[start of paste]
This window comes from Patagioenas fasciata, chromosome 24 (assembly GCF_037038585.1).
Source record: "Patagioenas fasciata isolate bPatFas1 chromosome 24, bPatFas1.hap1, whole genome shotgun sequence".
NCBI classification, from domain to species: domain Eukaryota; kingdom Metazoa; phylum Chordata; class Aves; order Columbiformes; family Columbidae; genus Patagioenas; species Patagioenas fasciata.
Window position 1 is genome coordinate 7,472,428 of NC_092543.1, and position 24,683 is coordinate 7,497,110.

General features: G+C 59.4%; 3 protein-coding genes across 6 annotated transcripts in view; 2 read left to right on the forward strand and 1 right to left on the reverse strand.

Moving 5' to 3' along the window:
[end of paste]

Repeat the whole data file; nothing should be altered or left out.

This window comes from Patagioenas fasciata, chromosome 24 (assembly GCF_037038585.1).
Source record: "Patagioenas fasciata isolate bPatFas1 chromosome 24, bPatFas1.hap1, whole genome shotgun sequence".
NCBI classification, from domain to species: domain Eukaryota; kingdom Metazoa; phylum Chordata; class Aves; order Columbiformes; family Columbidae; genus Patagioenas; species Patagioenas fasciata.
Window position 1 is genome coordinate 7,472,428 of NC_092543.1, and position 24,683 is coordinate 7,497,110.

General features: G+C 59.4%; 3 protein-coding genes across 6 annotated transcripts in view; 2 read left to right on the forward strand and 1 right to left on the reverse strand.

Moving 5' to 3' along the window: